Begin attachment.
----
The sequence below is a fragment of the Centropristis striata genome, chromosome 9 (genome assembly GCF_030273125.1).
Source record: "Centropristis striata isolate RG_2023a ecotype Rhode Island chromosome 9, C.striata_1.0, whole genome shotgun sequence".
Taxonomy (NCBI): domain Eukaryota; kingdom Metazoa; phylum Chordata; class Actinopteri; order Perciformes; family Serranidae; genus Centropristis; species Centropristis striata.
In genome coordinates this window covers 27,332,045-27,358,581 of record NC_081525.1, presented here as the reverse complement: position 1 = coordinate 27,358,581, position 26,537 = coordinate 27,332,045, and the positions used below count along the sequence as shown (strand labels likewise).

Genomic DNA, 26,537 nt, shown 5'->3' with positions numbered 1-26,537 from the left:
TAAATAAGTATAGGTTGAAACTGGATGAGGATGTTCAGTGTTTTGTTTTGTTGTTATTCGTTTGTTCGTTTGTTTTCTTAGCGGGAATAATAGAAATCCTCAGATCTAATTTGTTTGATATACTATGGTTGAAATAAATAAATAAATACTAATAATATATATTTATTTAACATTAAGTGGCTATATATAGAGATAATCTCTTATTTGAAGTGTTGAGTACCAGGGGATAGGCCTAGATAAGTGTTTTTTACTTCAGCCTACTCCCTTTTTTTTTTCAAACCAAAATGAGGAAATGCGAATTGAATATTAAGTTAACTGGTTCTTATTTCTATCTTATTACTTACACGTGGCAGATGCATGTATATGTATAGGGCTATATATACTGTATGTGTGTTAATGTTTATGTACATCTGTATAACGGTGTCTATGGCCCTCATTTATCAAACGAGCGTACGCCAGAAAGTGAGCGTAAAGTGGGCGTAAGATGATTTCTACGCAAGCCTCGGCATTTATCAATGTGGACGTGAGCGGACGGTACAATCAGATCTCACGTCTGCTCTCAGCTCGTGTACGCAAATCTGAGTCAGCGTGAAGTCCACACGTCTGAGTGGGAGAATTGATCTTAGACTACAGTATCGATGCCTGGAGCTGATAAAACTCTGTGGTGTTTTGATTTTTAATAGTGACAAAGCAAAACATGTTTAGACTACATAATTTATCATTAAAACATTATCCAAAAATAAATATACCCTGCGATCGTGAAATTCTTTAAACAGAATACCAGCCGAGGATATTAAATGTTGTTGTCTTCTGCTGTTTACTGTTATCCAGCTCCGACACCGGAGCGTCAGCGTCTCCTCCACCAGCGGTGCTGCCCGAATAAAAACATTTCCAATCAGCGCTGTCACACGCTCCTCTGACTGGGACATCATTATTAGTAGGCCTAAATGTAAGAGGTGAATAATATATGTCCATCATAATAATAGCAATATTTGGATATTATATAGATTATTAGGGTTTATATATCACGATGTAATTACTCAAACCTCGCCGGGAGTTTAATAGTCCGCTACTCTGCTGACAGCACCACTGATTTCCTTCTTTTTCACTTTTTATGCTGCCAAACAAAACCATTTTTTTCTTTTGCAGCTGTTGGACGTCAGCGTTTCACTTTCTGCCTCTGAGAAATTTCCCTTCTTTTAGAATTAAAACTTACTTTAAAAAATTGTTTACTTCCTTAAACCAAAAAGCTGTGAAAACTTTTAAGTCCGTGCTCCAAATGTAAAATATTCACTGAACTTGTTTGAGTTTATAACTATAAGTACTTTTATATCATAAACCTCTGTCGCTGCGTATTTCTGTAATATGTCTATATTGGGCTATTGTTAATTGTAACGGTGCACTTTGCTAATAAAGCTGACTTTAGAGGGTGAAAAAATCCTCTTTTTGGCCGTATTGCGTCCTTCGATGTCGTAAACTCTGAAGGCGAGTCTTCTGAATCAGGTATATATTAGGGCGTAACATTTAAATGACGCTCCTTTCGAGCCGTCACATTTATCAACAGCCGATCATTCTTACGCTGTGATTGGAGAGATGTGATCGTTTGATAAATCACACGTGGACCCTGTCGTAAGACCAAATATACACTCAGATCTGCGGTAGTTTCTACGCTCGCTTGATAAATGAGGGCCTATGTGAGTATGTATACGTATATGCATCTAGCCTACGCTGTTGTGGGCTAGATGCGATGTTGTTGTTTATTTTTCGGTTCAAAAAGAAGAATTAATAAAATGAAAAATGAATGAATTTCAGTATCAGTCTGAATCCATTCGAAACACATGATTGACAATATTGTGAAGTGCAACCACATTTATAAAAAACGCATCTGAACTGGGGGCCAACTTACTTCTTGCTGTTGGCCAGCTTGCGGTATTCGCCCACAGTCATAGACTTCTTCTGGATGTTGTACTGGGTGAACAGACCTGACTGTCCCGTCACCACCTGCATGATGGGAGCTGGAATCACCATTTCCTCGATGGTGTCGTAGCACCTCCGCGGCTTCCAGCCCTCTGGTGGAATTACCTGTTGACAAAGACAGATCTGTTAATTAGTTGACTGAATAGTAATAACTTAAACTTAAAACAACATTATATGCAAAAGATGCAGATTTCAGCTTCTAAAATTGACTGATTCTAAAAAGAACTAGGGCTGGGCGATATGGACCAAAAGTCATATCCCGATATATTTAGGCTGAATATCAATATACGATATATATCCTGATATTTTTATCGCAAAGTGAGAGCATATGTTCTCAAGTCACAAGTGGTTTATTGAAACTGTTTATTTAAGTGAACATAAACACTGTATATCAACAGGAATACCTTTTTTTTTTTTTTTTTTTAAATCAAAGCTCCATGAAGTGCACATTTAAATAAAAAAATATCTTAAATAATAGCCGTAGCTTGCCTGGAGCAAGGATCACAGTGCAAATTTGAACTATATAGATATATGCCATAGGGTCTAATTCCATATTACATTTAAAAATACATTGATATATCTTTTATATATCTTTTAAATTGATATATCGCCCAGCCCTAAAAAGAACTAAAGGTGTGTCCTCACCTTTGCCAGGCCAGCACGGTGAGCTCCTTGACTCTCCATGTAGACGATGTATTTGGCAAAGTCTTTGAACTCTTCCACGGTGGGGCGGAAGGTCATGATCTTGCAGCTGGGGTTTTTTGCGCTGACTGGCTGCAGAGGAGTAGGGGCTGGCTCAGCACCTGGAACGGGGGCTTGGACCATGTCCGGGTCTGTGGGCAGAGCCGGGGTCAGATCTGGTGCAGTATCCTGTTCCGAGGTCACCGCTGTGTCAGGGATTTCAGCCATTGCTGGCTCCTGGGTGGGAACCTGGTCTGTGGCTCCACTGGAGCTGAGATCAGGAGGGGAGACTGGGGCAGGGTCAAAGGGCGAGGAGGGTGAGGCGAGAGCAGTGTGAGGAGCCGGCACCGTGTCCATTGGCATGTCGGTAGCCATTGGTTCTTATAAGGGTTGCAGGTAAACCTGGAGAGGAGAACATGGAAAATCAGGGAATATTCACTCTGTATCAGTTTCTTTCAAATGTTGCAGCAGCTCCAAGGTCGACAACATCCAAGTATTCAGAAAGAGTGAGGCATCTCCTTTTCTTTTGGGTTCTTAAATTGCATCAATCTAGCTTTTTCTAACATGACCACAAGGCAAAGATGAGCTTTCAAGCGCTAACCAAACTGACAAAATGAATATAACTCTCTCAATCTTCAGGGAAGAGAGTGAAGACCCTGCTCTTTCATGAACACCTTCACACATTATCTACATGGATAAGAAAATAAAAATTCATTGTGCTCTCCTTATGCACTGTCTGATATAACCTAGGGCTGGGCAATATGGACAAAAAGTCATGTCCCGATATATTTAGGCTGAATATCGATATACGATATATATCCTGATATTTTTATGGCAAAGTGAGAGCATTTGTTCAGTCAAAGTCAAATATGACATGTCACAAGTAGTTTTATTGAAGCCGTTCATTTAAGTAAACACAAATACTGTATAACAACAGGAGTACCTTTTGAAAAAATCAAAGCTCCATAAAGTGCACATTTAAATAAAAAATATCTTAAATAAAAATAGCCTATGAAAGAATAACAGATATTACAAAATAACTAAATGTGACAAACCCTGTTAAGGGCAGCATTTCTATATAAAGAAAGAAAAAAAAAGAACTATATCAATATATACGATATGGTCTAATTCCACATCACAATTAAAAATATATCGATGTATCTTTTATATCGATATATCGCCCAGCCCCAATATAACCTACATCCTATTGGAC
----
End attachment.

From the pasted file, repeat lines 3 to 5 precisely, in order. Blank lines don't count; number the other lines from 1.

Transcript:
Taxonomy (NCBI): domain Eukaryota; kingdom Metazoa; phylum Chordata; class Actinopteri; order Perciformes; family Serranidae; genus Centropristis; species Centropristis striata.
In genome coordinates this window covers 27,332,045-27,358,581 of record NC_081525.1, presented here as the reverse complement: position 1 = coordinate 27,358,581, position 26,537 = coordinate 27,332,045, and the positions used below count along the sequence as shown (strand labels likewise).

Genomic DNA, 26,537 nt, shown 5'->3' with positions numbered 1-26,537 from the left: